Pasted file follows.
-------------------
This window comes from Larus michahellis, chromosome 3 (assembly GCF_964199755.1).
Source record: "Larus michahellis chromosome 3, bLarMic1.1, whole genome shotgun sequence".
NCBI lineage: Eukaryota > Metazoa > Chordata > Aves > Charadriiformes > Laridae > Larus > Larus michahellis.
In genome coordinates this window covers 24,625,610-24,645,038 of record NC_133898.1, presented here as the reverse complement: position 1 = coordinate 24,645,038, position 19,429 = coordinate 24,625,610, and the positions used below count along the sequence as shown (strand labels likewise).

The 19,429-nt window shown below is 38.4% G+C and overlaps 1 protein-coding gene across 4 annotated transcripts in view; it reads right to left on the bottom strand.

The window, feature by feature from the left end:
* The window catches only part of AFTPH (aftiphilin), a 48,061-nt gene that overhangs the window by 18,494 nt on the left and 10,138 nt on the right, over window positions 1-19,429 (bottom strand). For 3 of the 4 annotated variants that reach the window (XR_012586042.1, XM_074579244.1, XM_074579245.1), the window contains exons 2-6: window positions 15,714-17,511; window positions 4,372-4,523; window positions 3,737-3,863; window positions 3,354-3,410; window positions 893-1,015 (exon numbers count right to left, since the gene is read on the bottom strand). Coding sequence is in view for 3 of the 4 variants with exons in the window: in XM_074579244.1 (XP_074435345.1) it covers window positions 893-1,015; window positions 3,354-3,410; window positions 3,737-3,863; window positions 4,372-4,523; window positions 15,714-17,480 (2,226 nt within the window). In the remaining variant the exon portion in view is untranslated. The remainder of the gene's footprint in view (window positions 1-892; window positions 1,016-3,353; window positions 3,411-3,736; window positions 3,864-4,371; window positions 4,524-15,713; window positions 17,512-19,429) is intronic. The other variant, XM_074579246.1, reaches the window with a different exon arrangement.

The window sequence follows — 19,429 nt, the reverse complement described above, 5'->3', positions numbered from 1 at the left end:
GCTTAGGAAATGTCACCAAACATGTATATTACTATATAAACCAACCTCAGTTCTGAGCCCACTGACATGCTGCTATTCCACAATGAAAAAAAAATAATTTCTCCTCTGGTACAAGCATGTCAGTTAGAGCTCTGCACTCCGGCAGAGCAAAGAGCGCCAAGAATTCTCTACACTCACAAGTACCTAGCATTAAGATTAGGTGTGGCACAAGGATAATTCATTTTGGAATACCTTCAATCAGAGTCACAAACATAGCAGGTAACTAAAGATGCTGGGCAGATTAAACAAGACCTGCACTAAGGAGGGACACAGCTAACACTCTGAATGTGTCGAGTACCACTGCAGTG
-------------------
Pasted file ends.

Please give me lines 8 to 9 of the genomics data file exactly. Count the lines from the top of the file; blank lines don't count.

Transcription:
The window sequence follows — 19,429 nt, the reverse complement described above, 5'->3', positions numbered from 1 at the left end:
GCTTAGGAAATGTCACCAAACATGTATATTACTATATAAACCAACCTCAGTTCTGAGCCCACTGACATGCTGCTATTCCACAATGAAAAAAAAATAATTTCTCCTCTGGTACAAGCATGTCAGTTAGAGCTCTGCACTCCGGCAGAGCAAAGAGCGCCAAGAATTCTCTACACTCACAAGTACCTAGCATTAAGATTAGGTGTGGCACAAGGATAATTCATTTTGGAATACCTTCAATCAGAGTCACAAACATAGCAGGTAACTAAAGATGCTGGGCAGATTAAACAAGACCTGCACTAAGGAGGGACACAGCTAACACTCTGAATGTGTCGAGTACCACTGCAGTG